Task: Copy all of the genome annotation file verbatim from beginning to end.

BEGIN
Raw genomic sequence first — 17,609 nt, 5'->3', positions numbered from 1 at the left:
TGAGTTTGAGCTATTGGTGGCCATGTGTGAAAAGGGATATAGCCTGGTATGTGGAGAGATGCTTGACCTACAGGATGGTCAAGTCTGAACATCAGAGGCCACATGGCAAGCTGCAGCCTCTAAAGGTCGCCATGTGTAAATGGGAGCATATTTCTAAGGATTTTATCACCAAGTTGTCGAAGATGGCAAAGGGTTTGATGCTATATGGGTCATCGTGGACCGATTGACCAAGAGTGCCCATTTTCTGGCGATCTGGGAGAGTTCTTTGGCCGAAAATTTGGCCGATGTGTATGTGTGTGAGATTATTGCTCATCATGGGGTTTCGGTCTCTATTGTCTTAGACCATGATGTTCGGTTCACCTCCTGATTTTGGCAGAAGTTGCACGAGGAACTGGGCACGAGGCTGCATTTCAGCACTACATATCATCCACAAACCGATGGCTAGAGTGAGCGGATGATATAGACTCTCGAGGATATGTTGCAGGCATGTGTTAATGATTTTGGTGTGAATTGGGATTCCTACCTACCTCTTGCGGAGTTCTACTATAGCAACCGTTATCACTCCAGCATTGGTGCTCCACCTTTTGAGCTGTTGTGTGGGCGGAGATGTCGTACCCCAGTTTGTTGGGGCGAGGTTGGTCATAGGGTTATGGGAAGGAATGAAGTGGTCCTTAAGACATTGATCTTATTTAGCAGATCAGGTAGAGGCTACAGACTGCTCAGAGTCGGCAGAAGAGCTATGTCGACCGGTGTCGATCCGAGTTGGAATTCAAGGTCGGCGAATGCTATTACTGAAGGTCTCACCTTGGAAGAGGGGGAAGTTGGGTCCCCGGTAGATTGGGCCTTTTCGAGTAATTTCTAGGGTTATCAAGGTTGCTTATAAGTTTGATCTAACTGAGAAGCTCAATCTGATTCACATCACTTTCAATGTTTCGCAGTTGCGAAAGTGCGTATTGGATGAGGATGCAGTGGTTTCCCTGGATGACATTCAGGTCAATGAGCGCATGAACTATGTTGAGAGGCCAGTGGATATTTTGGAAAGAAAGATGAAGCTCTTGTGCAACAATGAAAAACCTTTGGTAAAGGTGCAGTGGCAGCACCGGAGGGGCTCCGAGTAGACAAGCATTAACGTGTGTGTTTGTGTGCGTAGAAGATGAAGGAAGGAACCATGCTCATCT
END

Raw genomic sequence first — 17,609 nt, 5'->3', positions numbered from 1 at the left:
TGAGTTTGAGCTATTGGTGGCCATGTGTGAAAAGGGATATAGCCTGGTATGTGGAGAGATGCTTGACCTACAGGATGGTCAAGTCTGAACATCAGAGGCCACATGGCAAGCTGCAGCCTCTAAAGGTCGCCATGTGTAAATGGGAGCATATTTCTAAGGATTTTATCACCAAGTTGTCGAAGATGGCAAAGGGTTTGATGCTATATGGGTCATCGTGGACCGATTGACCAAGAGTGCCCATTTTCTGGCGATCTGGGAGAGTTCTTTGGCCGAAAATTTGGCCGATGTGTATGTGTGTGAGATTATTGCTCATCATGGGGTTTCGGTCTCTATTGTCTTAGACCATGATGTTCGGTTCACCTCCTGATTTTGGCAGAAGTTGCACGAGGAACTGGGCACGAGGCTGCATTTCAGCACTACATATCATCCACAAACCGATGGCTAGAGTGAGCGGATGATATAGACTCTCGAGGATATGTTGCAGGCATGTGTTAATGATTTTGGTGTGAATTGGGATTCCTACCTACCTCTTGCGGAGTTCTACTATAGCAACCGTTATCACTCCAGCATTGGTGCTCCACCTTTTGAGCTGTTGTGTGGGCGGAGATGTCGTACCCCAGTTTGTTGGGGCGAGGTTGGTCATAGGGTTATGGGAAGGAATGAAGTGGTCCTTAAGACATTGATCTTATTTAGCAGATCAGGTAGAGGCTACAGACTGCTCAGAGTCGGCAGAAGAGCTATGTCGACCGGTGTCGATCCGAGTTGGAATTCAAGGTCGGCGAATGCTATTACTGAAGGTCTCACCTTGGAAGAGGGGGAAGTTGGGTCCCCGGTAGATTGGGCCTTTTCGAGTAATTTCTAGGGTTATCAAGGTTGCTTATAAGTTTGATCTAACTGAGAAGCTCAATCTGATTCACATCACTTTCAATGTTTCGCAGTTGCGAAAGTGCGTATTGGATGAGGATGCAGTGGTTTCCCTGGATGACATTCAGGTCAATGAGCGCATGAACTATGTTGAGAGGCCAGTGGATATTTTGGAAAGAAAGATGAAGCTCTTGTGCAACAATGAAAAACCTTTGGTAAAGGTGCAGTGGCAGCACCGGAGGGGCTCCGAGTAGACAAGCATTAACGTGTGTGTTTGTGTGCGTAGAAGATGAAGGAAGGAACCATGCTCATCT